Michael Pollan pressed readers of the NYT Well blog to post their family tips on smart eating, pursuing his thread that traditional, ethnic or family wisdom has more to offer than scientists and nutritionists.
In one day he got more than 1,200 comments (though a tech glitch prevents most of them from appearing, for the moment). Here are a few:
- When (my grandmother) made her famous babka, you were never sure if it was a ‘cake’ or a ‘bread’ because she only used enough sugar to give you the illusion of it being sweet. TOO SWEET was never an option in her baked goods.
- Eat a little of everything; take your time; enjoy your food.
- “Don’t eat plastic food.” In other words, if it’s not a real ingredient, you don’t want it–this applies to faux sugars, chemical additives, fake colors, etc.
- My main food rule is “cook your own food from scratch.” This was as much a food rule growing up in my family as it was a budget rule.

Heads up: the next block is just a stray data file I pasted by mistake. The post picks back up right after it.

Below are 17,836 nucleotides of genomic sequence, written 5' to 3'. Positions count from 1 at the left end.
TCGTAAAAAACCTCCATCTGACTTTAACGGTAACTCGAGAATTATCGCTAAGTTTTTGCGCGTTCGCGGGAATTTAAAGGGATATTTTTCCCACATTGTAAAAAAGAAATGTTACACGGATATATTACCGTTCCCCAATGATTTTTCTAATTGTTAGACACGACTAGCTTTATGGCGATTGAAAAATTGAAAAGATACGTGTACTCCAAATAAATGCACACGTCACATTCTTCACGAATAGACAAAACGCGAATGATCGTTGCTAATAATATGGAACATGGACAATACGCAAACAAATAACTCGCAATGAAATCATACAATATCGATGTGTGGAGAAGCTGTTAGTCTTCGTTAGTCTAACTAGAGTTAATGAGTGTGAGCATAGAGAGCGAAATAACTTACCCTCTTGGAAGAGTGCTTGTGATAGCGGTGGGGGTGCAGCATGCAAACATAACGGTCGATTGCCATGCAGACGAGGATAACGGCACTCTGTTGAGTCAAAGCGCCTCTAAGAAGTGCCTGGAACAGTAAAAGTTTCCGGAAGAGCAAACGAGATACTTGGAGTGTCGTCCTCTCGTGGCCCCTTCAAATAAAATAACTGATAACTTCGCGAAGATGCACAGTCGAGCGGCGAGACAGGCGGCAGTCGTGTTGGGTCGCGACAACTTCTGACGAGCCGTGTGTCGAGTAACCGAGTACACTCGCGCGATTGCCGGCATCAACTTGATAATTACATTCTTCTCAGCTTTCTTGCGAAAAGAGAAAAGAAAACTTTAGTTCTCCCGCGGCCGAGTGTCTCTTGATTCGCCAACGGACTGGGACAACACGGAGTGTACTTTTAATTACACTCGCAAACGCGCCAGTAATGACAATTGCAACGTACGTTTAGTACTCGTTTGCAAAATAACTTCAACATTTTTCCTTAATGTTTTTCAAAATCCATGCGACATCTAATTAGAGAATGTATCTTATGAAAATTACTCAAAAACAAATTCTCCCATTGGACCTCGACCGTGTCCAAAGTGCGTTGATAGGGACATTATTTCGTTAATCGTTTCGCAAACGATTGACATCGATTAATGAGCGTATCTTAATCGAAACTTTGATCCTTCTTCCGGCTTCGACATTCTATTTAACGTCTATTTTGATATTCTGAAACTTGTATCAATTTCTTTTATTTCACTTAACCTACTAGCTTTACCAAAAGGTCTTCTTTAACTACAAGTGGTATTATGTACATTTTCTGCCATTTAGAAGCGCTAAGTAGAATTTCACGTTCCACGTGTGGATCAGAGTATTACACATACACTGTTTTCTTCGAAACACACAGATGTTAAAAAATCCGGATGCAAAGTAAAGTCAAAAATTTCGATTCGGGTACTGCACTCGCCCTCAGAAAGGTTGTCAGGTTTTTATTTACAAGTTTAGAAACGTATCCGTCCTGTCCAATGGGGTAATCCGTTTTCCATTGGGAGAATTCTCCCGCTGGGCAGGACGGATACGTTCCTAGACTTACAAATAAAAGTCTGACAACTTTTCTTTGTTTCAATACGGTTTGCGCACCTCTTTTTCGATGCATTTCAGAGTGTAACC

- My grandmother always used to say: “Breakfast like a king, lunch like a prince, dinner like a pauper.” She always kept her slim figure and she never had to diet.
- Eat when you are hungry, not when you are bored.
When I was growing up in the 1970s, my family got a wok and made a lot of stir fries. We learned a little bit of meat goes a long way -- a rule I live by today. Another rule I try and live by though admittedly don't always succeed in following -- at least two sides of veggies with dinner; if we're eating vegetarian that night, it means at least three (including easy ones like raw carrots or hummus).
- Samuel Fromartz